UBS Fined $1.5 Billion on Libor Rigging
Swiss Bank UBS will pay $1.5 billion and two of its former traders will face charges as part of a settlement in the U.K. and U.S. investigations into the manipulation of the London Interbank Offered Rate (Libor). The U.S. Department of Justice revealed a criminal complaint that accuses Tom Alexander William Hayes and Roger Darin of conspiracy. Hayes was also charged with wire fraud and price-fixing. Transcripts published in the course of the investigation show rate-fixing was endemic, occurring not only within banks, but also with the complicity of external brokers who arranged the deals. A separate audit, conducted by Federal Housing Finance Agency (FHFA) Inspector General Steve A. Linick, found U.S. mortgage companies Fannie Mae and Freddy Mac may have lost more than $3 billion due to the rigging of Libor, a benchmark for $360 trillion in financial products worldwide. Authorities are thought to have been lenient with UBS for cooperating with the probe, suggesting harsher penalties for other guilty banks in the future.
Obama Announces Task Force on Gun Violence
U.S. President Barack Obama announced today the formation of a task force to address the issue of gun violence in the nation. The effort will be led by Vice President Joe Biden, who has a strong record in gun control and received an “F” mark from the National Rifle Association for being “the most anti-gun vice president in American history.” Biden participated in the creation of the 1994 “Brady Bill,” which was supported by former President Ronald Reagan and set up a ban on assault weapons that was allowed to expire in 2004. “This time, the words need to lead to action,” Obama said in a press conference at the White House. He requested a “set of concrete proposals, no later than January” and asked “Congress to make gun control a priority next year.” “Using a gun and using common sense aren’t incompatible ideas,” he added. Children between the ages of five and 14 in the U.S. are 13 times more likely to die from firearm-related injuries than in other developed countries, studies show.
Three State Department Officials Resign Over Benghazi
Three officials at the U.S. Department of State resigned today after the publication of a report concerning the September 11 attack on the U.S. consulate in Benghazi, Libya, which claimed the lives of four American staffers, including Ambassador Chris Stevens. The document describes “systemic failures and leadership and management deficiencies at senior levels within two bureaus of the State Department” resulting in “grossly inadequate” security measures. The inquiry also concludes no protests were taking place that day in the city, contrary to previous government assertions that the assault was opportunistic. The probe found Secretary of State Hillary Clinton was not responsible, establishing responsibility “at the assistant secretary level, which is, in our view, the appropriate place to look for where the decision-making in fact takes place, where — if you like — the rubber hits the road,” according to retired Ambassador Thomas Pickering, who lead the inquiry. Clinton, who suffered a concussion before she could testify in Congress, accepted the findings of the report.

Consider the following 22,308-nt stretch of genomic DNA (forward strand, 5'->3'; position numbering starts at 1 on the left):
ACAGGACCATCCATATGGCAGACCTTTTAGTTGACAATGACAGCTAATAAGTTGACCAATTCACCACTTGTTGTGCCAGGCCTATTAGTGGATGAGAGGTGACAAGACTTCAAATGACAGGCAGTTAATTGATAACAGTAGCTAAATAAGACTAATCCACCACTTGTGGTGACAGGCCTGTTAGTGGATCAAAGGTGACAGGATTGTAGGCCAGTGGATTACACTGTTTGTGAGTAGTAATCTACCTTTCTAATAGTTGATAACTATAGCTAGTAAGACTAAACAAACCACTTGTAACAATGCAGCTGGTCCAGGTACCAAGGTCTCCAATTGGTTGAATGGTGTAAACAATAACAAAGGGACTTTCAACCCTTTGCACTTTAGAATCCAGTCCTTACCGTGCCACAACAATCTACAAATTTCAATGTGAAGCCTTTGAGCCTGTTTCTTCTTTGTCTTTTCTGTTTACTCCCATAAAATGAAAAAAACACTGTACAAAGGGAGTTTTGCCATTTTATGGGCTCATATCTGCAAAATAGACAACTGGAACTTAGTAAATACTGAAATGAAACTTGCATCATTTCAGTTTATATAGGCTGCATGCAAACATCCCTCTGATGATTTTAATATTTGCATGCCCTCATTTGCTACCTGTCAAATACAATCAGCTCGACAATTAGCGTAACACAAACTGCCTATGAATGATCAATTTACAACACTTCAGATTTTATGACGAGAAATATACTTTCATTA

South Korea Elects First Female President
South Korea elected Park Geun-hye, the daughter of the nation’s longest-ruling dictator, as its new president today. Conservative Park won with 51.6 percent of the votes counted, against 48 percent for her opponent on the left, Moon Jae-in, a human rights lawyer. The president-elect, who lists former U.K. Prime Minister Margaret Thatcher and German Chancellor Angela Merkel as her role models, has vowed to engage in a dialogue with North Korea should it decide to abandon its nuclear plans. “This is a victory for the people’s wish to overcome crises and revive the economy,” Park said in her victory speech. During the campaign, Park argued her status as a single, childless woman, made her ideally suited for the task. “You, the people, are my only family, and to make you happy is the reason I do politics. And if elected, I would govern like a mother dedicated to her family,” she said. Hers is a remarkable achievement in a society that is still heavily controlled by men.